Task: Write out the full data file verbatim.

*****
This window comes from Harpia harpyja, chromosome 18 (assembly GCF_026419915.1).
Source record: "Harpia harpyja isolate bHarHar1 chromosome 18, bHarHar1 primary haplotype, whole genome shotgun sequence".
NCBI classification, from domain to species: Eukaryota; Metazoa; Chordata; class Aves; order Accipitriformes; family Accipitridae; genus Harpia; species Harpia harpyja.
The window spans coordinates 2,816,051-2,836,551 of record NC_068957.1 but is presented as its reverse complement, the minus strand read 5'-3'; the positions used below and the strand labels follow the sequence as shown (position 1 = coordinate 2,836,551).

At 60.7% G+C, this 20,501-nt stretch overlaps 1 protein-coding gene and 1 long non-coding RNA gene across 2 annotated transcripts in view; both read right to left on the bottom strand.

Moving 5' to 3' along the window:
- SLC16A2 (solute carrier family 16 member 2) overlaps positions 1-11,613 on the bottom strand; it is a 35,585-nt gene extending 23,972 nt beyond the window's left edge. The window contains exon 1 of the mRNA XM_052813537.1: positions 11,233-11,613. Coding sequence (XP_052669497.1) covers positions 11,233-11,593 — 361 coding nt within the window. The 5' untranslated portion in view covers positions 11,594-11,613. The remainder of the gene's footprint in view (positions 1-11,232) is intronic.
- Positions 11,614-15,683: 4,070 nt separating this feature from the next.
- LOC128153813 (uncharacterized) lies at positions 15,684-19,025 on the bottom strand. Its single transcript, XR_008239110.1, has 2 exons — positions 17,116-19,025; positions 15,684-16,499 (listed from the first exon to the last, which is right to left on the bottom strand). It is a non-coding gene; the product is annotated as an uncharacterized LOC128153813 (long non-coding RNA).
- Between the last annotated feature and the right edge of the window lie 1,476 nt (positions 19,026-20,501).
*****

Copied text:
This window comes from Harpia harpyja, chromosome 18 (assembly GCF_026419915.1).
Source record: "Harpia harpyja isolate bHarHar1 chromosome 18, bHarHar1 primary haplotype, whole genome shotgun sequence".
NCBI classification, from domain to species: Eukaryota; Metazoa; Chordata; class Aves; order Accipitriformes; family Accipitridae; genus Harpia; species Harpia harpyja.
The window spans coordinates 2,816,051-2,836,551 of record NC_068957.1 but is presented as its reverse complement, the minus strand read 5'-3'; the positions used below and the strand labels follow the sequence as shown (position 1 = coordinate 2,836,551).

At 60.7% G+C, this 20,501-nt stretch overlaps 1 protein-coding gene and 1 long non-coding RNA gene across 2 annotated transcripts in view; both read right to left on the bottom strand.

Moving 5' to 3' along the window:
- SLC16A2 (solute carrier family 16 member 2) overlaps positions 1-11,613 on the bottom strand; it is a 35,585-nt gene extending 23,972 nt beyond the window's left edge. The window contains exon 1 of the mRNA XM_052813537.1: positions 11,233-11,613. Coding sequence (XP_052669497.1) covers positions 11,233-11,593 — 361 coding nt within the window. The 5' untranslated portion in view covers positions 11,594-11,613. The remainder of the gene's footprint in view (positions 1-11,232) is intronic.
- Positions 11,614-15,683: 4,070 nt separating this feature from the next.
- LOC128153813 (uncharacterized) lies at positions 15,684-19,025 on the bottom strand. Its single transcript, XR_008239110.1, has 2 exons — positions 17,116-19,025; positions 15,684-16,499 (listed from the first exon to the last, which is right to left on the bottom strand). It is a non-coding gene; the product is annotated as an uncharacterized LOC128153813 (long non-coding RNA).
- Between the last annotated feature and the right edge of the window lie 1,476 nt (positions 19,026-20,501).